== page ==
Goodband grows 100 historic varieties in all, and they have music in their names: Ananas Reinette, Winter Banana, Hidden Rose, Pitmaston Pineapple, Chenango Strawberry, Opalescent.  When I asked him to tick through the names on tape, he started with Red Astrakhan and by the time he got to Jonagold it had taken him a full minute and a half, nonstop. (And he’d only gotten through half the varieties he grows!) Walking through the orchard, he kept showing me different trees and saying, like a proud parent, “this is my favorite apple!” before admitting, “I have maybe 100 favorites here.”  (My personal favorite based on beauty alone: Winter Banana— half golden, half pink, glowing on the trees as if lit from within.)  
Goodband sees himself as the shepherd of these trees, and it’s year-round hard work: grafting cuttings onto root stock, pruning all winter, bringing in beehives for pollination in the spring, keeping an eye out for disease and critters. Hard work, but you can tell by the gleam in his eye that he adores doing what he does. And his “office” is an apple orchard! Can’t beat that.
At 61, Goodband is looking for the next shepherd for this “flock”: someone younger who wants to learn the craft and will love these trees and historic apples as much as he clearly does.  
Our radio story airs today (Friday) on All Things Considered. Hope you can listen in!  
nprontheroad:

The core of the matter: an apple ending
Our apple adventure ends today - here on your screen, and on the radio. And the way I see it, if you spend some time with orchard manager Ezekiel Goodband among the heirloom apples at Scott Farm, you’ll never look at (or taste) this fruit quite the same way. (In case you’re wondering, that red, dewy apple in the photo up top is a Cortland. The green/pink luminescent apples in the bin are Holsteins.)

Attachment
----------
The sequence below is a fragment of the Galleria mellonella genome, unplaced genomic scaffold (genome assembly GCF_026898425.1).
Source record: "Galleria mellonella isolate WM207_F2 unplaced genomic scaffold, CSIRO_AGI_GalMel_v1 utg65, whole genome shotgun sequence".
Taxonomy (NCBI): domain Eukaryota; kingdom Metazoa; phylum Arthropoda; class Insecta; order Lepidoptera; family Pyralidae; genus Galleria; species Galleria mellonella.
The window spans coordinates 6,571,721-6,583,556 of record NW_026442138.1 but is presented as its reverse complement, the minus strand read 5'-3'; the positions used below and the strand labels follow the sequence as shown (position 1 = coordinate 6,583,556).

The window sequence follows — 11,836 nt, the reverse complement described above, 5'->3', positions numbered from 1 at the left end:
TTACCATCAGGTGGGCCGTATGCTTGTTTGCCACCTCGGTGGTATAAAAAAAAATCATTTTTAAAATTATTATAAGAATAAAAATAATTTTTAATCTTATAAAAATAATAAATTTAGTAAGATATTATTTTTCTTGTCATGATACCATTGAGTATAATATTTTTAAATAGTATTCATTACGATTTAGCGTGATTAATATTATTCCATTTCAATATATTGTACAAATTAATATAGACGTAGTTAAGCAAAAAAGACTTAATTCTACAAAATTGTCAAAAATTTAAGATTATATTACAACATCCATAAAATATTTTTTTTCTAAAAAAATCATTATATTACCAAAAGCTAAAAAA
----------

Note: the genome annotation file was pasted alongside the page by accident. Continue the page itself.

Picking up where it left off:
Goodband grows 100 historic varieties in all, and they have music in their names: Ananas Reinette, Winter Banana, Hidden Rose, Pitmaston Pineapple, Chenango Strawberry, Opalescent.  When I asked him to tick through the names on tape, he started with Red Astrakhan and by the time he got to Jonagold it had taken him a full minute and a half, nonstop. (And he’d only gotten through half the varieties he grows!) Walking through the orchard, he kept showing me different trees and saying, like a proud parent, “this is my favorite apple!” before admitting, “I have maybe 100 favorites here.”  (My personal favorite based on beauty alone: Winter Banana— half golden, half pink, glowing on the trees as if lit from within.)  
Goodband sees himself as the shepherd of these trees, and it’s year-round hard work: grafting cuttings onto root stock, pruning all winter, bringing in beehives for pollination in the spring, keeping an eye out for disease and critters. Hard work, but you can tell by the gleam in his eye that he adores doing what he does. And his “office” is an apple orchard! Can’t beat that.
At 61, Goodband is looking for the next shepherd for this “flock”: someone younger who wants to learn the craft and will love these trees and historic apples as much as he clearly does.  
Our radio story airs today (Friday) on All Things Considered. Hope you can listen in!  
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humansofnewyork:

Seen in Kathmandu, Nepal.
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"The one who would be constant in happiness must frequently change."
Anthony de Mello, Awareness (via observando)
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"It is only possible to live happily ever after on a daily basis."
Margaret Wander Bonanno (via observando)
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"Compassion is the signature of Higher Consciousness. Non-violence is the tool to evolve into the Higher Consciousness."
Amit Ray (via observando)
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emilyellisyoga:

Tree people